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State of the <tt>union</tt>

Last updated Jan 1, 2003.

Unions are one of the C relics that C++ has retained. On the one hand, they are an example of intrusive, highly implementation-dependent programming style that is the anathema of object-oriented programming. Yet, even in C++ programs, they can have certain useful applications as I will show you in the following passages.

What's in a union?

In the olden days, when memory was scarce and static type-checking was often overlooked ("We're serious programmers and we know what we are doing!"), programming languages such as FORTRAN, PL/1 and C offered a means of storing multiple objects on the same chunk of memory. Of course, one could only use a single object at a time, but this technique could save memory because the decision regarding which object was needed was often delayed to runtime, whereas the objects themselves needed to be declared at compile time.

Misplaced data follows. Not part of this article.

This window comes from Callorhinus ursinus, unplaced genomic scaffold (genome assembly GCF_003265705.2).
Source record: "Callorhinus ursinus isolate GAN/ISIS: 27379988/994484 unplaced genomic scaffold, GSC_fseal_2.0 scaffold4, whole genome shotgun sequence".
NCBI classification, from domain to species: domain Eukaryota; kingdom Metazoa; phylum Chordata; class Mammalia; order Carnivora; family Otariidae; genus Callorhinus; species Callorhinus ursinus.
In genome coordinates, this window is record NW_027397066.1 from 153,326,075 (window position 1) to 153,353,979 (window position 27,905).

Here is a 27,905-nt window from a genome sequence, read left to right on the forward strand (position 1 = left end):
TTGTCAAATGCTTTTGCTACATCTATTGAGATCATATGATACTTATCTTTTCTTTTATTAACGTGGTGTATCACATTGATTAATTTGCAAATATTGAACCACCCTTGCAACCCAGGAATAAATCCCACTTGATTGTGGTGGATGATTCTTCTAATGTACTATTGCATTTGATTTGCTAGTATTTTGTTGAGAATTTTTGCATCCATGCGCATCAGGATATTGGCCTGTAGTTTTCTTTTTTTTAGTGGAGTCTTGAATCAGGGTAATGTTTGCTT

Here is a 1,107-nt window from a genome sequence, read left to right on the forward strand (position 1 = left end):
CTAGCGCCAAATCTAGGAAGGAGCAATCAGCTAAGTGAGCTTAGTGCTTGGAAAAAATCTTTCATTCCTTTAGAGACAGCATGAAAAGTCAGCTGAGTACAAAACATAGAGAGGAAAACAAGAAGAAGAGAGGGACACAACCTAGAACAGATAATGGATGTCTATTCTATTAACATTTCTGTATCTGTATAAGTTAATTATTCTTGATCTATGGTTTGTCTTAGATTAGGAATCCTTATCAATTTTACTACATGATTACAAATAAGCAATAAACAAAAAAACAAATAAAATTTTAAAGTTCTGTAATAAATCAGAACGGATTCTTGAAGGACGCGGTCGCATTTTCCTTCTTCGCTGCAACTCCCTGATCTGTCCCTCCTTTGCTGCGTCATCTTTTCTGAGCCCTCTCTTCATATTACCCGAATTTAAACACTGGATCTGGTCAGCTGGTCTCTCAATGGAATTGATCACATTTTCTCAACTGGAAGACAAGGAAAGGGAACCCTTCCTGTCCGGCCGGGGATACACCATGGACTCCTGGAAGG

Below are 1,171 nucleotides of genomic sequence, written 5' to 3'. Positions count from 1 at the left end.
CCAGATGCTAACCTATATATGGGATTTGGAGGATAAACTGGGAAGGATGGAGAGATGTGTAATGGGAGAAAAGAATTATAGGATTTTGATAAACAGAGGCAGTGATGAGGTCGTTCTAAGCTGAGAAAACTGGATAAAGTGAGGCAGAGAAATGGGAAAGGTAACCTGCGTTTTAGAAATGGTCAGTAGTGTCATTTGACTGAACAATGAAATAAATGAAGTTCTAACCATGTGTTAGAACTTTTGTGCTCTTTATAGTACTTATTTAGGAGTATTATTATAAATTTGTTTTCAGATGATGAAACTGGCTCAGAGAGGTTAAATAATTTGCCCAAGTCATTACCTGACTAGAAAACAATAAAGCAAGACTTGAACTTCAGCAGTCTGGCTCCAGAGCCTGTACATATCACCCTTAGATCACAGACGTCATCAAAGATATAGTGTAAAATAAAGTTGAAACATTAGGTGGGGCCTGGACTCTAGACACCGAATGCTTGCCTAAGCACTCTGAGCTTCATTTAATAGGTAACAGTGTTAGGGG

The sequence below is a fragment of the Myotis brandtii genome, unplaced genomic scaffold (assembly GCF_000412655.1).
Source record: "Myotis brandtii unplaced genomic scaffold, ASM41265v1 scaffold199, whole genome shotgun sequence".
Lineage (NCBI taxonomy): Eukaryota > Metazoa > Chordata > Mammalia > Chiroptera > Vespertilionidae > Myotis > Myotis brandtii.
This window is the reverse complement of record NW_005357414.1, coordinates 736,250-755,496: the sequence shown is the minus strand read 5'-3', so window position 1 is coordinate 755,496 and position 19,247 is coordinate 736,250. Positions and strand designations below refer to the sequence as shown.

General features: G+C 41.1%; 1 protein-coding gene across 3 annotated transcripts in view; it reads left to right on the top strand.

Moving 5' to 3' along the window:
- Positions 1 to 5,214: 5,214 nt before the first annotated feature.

Think, for example, of a database query that retrieves an employee's record. The record in question can be retrieved using various criteria: the employee's name, his or her ID, telephone number, and so on. Obviously, you don't need all these keys at once, but you can't decide at compile time which one the user will decide to use when querying the database. To solve this problem, it was customary to pack all the keys within a single data structure called a union:

union Key
{
 int ID;
 char * name; 
 char phone[8];
};